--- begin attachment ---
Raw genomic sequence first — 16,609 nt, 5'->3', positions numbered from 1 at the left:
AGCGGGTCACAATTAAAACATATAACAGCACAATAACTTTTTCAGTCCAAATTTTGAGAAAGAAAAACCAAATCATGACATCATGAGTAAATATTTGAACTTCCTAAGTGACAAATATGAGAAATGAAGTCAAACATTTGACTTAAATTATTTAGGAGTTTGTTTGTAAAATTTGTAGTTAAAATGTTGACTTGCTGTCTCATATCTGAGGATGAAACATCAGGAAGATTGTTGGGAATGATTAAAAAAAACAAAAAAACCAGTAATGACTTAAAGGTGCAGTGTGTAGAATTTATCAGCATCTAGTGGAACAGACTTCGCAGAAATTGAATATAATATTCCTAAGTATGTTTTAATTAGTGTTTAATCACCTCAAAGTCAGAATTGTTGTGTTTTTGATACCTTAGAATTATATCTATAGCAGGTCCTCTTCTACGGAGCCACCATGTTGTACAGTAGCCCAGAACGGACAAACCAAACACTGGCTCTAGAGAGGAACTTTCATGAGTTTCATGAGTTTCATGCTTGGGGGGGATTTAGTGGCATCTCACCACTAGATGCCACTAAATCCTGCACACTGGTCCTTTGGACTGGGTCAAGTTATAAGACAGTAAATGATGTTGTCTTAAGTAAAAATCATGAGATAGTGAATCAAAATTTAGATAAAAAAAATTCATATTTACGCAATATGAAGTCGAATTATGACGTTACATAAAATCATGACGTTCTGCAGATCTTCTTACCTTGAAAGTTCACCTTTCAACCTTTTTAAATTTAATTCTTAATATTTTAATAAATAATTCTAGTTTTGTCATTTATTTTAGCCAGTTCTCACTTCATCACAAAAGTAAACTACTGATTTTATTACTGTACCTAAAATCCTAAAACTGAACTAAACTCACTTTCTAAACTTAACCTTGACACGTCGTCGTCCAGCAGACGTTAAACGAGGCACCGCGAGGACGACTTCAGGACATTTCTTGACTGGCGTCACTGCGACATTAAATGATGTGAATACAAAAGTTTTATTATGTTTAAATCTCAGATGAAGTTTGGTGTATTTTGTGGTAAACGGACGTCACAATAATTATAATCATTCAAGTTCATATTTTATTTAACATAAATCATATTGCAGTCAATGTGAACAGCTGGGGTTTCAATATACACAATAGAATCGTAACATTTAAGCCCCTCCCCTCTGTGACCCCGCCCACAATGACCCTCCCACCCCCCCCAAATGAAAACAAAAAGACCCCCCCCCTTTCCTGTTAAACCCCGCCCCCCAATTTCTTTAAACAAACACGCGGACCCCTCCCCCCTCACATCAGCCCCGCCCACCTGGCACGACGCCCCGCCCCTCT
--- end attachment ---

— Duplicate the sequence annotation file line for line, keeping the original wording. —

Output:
Raw genomic sequence first — 16,609 nt, 5'->3', positions numbered from 1 at the left:
AGCGGGTCACAATTAAAACATATAACAGCACAATAACTTTTTCAGTCCAAATTTTGAGAAAGAAAAACCAAATCATGACATCATGAGTAAATATTTGAACTTCCTAAGTGACAAATATGAGAAATGAAGTCAAACATTTGACTTAAATTATTTAGGAGTTTGTTTGTAAAATTTGTAGTTAAAATGTTGACTTGCTGTCTCATATCTGAGGATGAAACATCAGGAAGATTGTTGGGAATGATTAAAAAAAACAAAAAAACCAGTAATGACTTAAAGGTGCAGTGTGTAGAATTTATCAGCATCTAGTGGAACAGACTTCGCAGAAATTGAATATAATATTCCTAAGTATGTTTTAATTAGTGTTTAATCACCTCAAAGTCAGAATTGTTGTGTTTTTGATACCTTAGAATTATATCTATAGCAGGTCCTCTTCTACGGAGCCACCATGTTGTACAGTAGCCCAGAACGGACAAACCAAACACTGGCTCTAGAGAGGAACTTTCATGAGTTTCATGAGTTTCATGCTTGGGGGGGATTTAGTGGCATCTCACCACTAGATGCCACTAAATCCTGCACACTGGTCCTTTGGACTGGGTCAAGTTATAAGACAGTAAATGATGTTGTCTTAAGTAAAAATCATGAGATAGTGAATCAAAATTTAGATAAAAAAAATTCATATTTACGCAATATGAAGTCGAATTATGACGTTACATAAAATCATGACGTTCTGCAGATCTTCTTACCTTGAAAGTTCACCTTTCAACCTTTTTAAATTTAATTCTTAATATTTTAATAAATAATTCTAGTTTTGTCATTTATTTTAGCCAGTTCTCACTTCATCACAAAAGTAAACTACTGATTTTATTACTGTACCTAAAATCCTAAAACTGAACTAAACTCACTTTCTAAACTTAACCTTGACACGTCGTCGTCCAGCAGACGTTAAACGAGGCACCGCGAGGACGACTTCAGGACATTTCTTGACTGGCGTCACTGCGACATTAAATGATGTGAATACAAAAGTTTTATTATGTTTAAATCTCAGATGAAGTTTGGTGTATTTTGTGGTAAACGGACGTCACAATAATTATAATCATTCAAGTTCATATTTTATTTAACATAAATCATATTGCAGTCAATGTGAACAGCTGGGGTTTCAATATACACAATAGAATCGTAACATTTAAGCCCCTCCCCTCTGTGACCCCGCCCACAATGACCCTCCCACCCCCCCCAAATGAAAACAAAAAGACCCCCCCCCTTTCCTGTTAAACCCCGCCCCCCAATTTCTTTAAACAAACACGCGGACCCCTCCCCCCTCACATCAGCCCCGCCCACCTGGCACGACGCCCCGCCCCTCT